Seventy years later, the tearing apart of the subcontinent in the violence of Partition appears not only as the pain-filled birth process of a new country but also the shrugging off of millennia of Indian history. That long narrative should have remained as much a part of Pakistan and the memory of its people as of India and hers. However, in India, Independence was merely the end of one more invading empire that would itself disappear, one more episode in a far longer story. In Pakistan, history ended with Partition, Pakistan Zindabad.
Meanwhile, the servants of that last empire continued for the time being to busy themselves in the separate affairs of two countries. When the new finance minister arrived in his new office in Karachi, the capital of his new country, on 15 August 1947, he found nothing there except one table. The treasury was almost as bare. Although Pakistan was owed 18.75 per cent of the current cash balances in Delhi, Rs 750 million, to be paid in two instalments, the country was in immediate debt to the tune of almost Rs 400 million and had hardly enough cash to pay the army for four months. governor general Jinnah’s loan of Rs 200 million from the nizam of Hyderabad is recorded. His close relationship with the wealthy nawab of Bahawalpur yielded a further Rs 7 crore (70,000,000), funds that were more in the nature of a gift, both to the Quaid and to the new Muslim nation.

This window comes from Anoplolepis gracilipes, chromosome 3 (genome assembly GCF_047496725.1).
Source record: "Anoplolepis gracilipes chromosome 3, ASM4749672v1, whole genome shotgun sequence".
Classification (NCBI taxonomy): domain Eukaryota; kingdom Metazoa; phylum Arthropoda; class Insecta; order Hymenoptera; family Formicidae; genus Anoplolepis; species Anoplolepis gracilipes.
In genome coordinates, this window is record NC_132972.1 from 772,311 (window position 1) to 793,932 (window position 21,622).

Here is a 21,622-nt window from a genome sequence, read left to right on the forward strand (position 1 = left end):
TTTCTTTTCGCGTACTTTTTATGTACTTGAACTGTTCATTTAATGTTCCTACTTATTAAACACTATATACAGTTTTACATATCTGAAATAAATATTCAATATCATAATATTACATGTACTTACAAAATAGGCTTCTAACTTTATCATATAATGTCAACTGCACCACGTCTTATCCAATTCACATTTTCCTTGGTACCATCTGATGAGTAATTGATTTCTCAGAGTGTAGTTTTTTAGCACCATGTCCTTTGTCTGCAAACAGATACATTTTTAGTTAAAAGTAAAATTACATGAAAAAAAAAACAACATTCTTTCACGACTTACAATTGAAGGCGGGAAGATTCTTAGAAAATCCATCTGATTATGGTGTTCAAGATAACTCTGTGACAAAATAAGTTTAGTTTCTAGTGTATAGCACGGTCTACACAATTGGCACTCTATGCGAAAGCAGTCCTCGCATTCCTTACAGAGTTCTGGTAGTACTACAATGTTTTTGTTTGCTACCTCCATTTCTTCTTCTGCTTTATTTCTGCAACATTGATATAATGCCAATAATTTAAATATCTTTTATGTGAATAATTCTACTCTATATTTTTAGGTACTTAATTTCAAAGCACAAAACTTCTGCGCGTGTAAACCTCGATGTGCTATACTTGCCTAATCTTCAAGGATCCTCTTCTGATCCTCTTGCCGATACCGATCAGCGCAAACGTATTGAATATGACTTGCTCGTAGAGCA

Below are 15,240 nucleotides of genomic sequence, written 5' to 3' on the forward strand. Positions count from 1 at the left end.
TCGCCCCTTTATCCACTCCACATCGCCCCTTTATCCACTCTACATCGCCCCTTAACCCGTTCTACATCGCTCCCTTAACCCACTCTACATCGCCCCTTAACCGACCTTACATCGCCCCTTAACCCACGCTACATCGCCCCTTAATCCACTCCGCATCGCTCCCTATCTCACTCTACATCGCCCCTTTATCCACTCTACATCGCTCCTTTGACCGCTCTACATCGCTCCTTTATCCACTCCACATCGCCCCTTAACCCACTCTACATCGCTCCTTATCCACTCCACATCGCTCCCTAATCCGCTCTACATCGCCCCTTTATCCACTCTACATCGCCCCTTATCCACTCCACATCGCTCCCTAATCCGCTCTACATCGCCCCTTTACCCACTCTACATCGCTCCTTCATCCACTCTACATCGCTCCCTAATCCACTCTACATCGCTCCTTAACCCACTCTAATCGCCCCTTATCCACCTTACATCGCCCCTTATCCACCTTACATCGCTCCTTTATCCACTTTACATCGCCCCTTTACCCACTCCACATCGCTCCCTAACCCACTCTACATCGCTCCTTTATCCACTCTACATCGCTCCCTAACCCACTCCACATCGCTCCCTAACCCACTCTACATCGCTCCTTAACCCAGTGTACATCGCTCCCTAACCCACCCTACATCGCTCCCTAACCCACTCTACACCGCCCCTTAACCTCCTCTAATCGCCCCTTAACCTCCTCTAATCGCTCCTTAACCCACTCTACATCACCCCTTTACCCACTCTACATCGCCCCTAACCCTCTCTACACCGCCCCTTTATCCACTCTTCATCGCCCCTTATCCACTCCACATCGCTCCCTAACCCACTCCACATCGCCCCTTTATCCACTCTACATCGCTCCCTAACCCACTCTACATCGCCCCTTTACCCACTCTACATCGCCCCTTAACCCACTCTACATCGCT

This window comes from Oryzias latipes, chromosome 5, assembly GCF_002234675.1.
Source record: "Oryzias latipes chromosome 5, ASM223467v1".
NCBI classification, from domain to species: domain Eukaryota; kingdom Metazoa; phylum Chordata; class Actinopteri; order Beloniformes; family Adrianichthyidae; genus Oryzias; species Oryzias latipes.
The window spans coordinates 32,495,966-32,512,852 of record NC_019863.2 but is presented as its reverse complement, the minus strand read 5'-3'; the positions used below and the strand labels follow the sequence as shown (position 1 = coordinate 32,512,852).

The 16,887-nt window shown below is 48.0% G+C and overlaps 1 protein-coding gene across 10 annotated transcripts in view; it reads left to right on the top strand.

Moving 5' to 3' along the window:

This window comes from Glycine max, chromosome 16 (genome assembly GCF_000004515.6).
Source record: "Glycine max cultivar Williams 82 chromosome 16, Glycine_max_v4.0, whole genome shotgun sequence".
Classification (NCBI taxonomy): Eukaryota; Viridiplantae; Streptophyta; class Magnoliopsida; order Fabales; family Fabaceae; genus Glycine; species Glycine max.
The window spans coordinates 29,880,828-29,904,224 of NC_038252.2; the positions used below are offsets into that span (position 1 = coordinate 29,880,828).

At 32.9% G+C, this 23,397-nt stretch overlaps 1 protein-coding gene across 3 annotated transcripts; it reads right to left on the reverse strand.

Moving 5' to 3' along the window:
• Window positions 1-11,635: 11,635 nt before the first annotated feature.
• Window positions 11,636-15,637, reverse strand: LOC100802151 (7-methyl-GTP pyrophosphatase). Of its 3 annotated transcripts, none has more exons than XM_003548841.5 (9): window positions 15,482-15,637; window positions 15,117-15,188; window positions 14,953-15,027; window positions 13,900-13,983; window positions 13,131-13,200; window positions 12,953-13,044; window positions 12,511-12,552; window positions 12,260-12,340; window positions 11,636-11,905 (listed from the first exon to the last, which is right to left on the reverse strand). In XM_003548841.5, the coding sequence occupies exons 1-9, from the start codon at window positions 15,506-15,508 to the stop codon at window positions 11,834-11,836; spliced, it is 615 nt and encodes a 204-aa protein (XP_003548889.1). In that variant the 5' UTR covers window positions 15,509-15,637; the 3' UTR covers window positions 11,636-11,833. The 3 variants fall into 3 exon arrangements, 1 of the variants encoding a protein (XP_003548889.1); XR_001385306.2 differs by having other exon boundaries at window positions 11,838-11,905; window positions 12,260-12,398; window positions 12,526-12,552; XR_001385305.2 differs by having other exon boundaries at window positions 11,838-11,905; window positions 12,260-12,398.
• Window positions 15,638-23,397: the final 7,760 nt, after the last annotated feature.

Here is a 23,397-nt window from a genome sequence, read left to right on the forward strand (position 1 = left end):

All the salaries of government departments for one month were also met by Bahawalpur. Given Penderel Moon’s concerns about the Bahawalpur state finances, it seems likely that much of the funding was supplied from the nawab’s personal wealth, or from the confluence that had been of such concern to the British authorities in the past, where state and royal treasuries merged. For a brief period of independence, Bahawalpur was the gift that kept on giving, until it disappeared.
If Jinnah was more favourably inclined towards the princes than the new regime in India, any idea of their nominally independent states surviving within Pakistan for long, in the new world after August 1947, now seems incredible. Especially so after Jinnah died in September 1948. The states and frontier regions ministry (SAFRON) was set up in July 1948 under Jinnah himself while several experienced oldstyle India hands, Pakistani and British, initially became governors or commissioners in the Pakistan princely states. Yaqoob Khan Bangash described the integration of the princely states into Pakistan, pointing out that the appointment of prime ministers of states had always been a contentious issue between rulers and the political department.